Habakkuk 1:2-3. 2:2-4; 2Timothy 1:6-8. 13-14; Luke 17:5-10
Being a Christian is a scary business. Jesus made this plain to would-be disciples. He warned them of obstacles which would be sure to come – and then went on to warn them of something even worse – providing them.
Alas for the one who provides them! It would be better for him to be thrown into the Sea with a millstone put round his neck (Lk 17:1)... . Scary business indeed!
Jesus asks so much of disciples; how can we even dream of being what he wants?
If your brother does something wrong, reprove him. Who among us is strong enough and wise enough to do that? How many of us when we see someone doing something wrong, especially someone in the Christian community, has the courage to meet with him alone and gently reprove him? And having done it once or twice, how many of us make it a habit of life?
And then: if he is sorry, forgive him. How hard is that? To forgive ... from the heart!
But wait, there’s more: And if he wrongs you seven times a day and seven times comes back to you and says, ‘I am sorry’, you must forgive him. Jesus really lays it on, doesn’t he? How could he expect anyone to do such heroic things?
No wonder his apostles (note the plural) say: Lord, increase our faith. They may still have a lot to learn but by this time they must have understood that the demands of discipleship cannot be accomplished with mere willpower, or intelligence or skill, or any other talent. They know it requires faith, and they ask for an increase of it. And here is where it gets interesting.
The Lord replies: Were your faith the size of a mustard seed... .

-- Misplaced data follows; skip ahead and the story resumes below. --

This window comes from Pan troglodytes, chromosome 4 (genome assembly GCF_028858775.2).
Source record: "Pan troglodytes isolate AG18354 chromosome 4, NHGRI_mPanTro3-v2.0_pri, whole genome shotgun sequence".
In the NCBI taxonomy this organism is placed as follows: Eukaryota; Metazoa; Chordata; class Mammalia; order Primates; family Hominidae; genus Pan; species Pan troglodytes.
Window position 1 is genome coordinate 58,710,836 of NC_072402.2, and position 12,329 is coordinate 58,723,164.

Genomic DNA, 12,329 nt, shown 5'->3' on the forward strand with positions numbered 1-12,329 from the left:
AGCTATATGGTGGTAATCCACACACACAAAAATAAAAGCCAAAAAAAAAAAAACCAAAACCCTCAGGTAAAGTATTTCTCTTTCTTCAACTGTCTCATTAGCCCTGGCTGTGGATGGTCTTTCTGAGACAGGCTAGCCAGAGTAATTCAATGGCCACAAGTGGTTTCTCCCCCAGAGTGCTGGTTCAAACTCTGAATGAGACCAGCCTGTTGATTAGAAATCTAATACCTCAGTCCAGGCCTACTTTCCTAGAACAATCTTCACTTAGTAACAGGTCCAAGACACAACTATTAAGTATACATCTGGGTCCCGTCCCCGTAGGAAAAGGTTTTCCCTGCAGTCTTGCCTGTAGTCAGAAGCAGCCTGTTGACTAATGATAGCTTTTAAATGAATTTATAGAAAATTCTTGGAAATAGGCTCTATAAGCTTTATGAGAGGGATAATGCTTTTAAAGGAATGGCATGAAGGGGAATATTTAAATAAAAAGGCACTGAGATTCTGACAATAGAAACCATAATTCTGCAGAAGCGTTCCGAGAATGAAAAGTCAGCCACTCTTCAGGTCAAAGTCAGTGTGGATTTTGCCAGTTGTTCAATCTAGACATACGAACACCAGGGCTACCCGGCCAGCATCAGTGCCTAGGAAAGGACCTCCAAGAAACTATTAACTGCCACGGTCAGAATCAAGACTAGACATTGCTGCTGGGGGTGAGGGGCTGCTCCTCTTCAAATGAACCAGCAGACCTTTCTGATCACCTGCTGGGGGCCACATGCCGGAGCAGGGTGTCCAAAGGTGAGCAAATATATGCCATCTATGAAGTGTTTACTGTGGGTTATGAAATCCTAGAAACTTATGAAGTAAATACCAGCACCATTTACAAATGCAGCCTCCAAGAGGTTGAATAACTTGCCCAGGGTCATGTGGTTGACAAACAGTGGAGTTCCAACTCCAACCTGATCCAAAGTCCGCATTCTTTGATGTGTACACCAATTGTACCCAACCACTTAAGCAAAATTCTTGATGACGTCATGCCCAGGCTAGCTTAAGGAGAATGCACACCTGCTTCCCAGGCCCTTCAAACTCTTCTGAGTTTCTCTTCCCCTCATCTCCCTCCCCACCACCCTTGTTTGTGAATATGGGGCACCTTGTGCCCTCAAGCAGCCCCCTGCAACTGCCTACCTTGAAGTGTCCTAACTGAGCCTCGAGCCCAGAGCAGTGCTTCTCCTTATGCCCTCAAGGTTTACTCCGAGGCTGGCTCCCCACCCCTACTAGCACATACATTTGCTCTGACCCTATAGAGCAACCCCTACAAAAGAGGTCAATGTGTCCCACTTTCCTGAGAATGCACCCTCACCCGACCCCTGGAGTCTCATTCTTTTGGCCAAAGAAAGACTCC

Strangely, I once found myself resisting one of the charismatic ladies in a former parish who asked for yet another Holy Spirit Seminar to be conducted in the parish. We had only just completed one and now, already, she wanted another? That would have made about three in the last year. ‘Yes, Father,’ she said, ‘You can’t get enough of the Holy Spirit!’
Well, that sounds OK if you don’t think about it too deeply, but it does pose the question: Does the Holy Spirit come in amounts? And this is precisely the problem the Lord had with the apostles who seemed to be quantifying faith – so you could have a small amount of it, or a larger amount of it.
The Holy Spirit is the Holy Spirit, and where the Holy Spirit is present, well, he is present. He can’t be a ‘little bit’ present; just as a woman can’t be a ‘little bit’ pregnant. Of course we can surrender to a greater or lesser degree to the Holy Spirit’s presence within us and give him greater and greater sovereignty over us but then we would have to be careful when we express this sovereignty in words such as: the Holy Spirit is growing within us; when the reality is that we are growing in the Holy Spirit.
It seems to me that this is why, when the apostles said increase our faith, Jesus took them immediately out of the area of quantity, and brought them to the smallest seed he could think of, the mustard seed.
Jesus could have said, for example: If your faith were the size of a grain of sand, or a speck of dust, but the point of the comparison with the mustard seed is that it is living; it has a living power which a grain of sand does not.
Just as a small weed can split a slab of concrete, or a mustard seed can produce a huge tree in which the birds of the air find shelter, so the living power of faith can move mountains.
The secret of the living power which faith has is that it is built on the living word of God. The word of God is something alive and active, says Hebrews. The power of this living word is transferred to us in the gift of faith and our ‘faith journey’ is, in truth, defined by the extent to which we surrender to the power of God’s word in us.
We, who have received this gift of living faith in God’s Word, have a responsibility for its growth in us, or more precisely, we have a responsibility to grow in this gift of faith.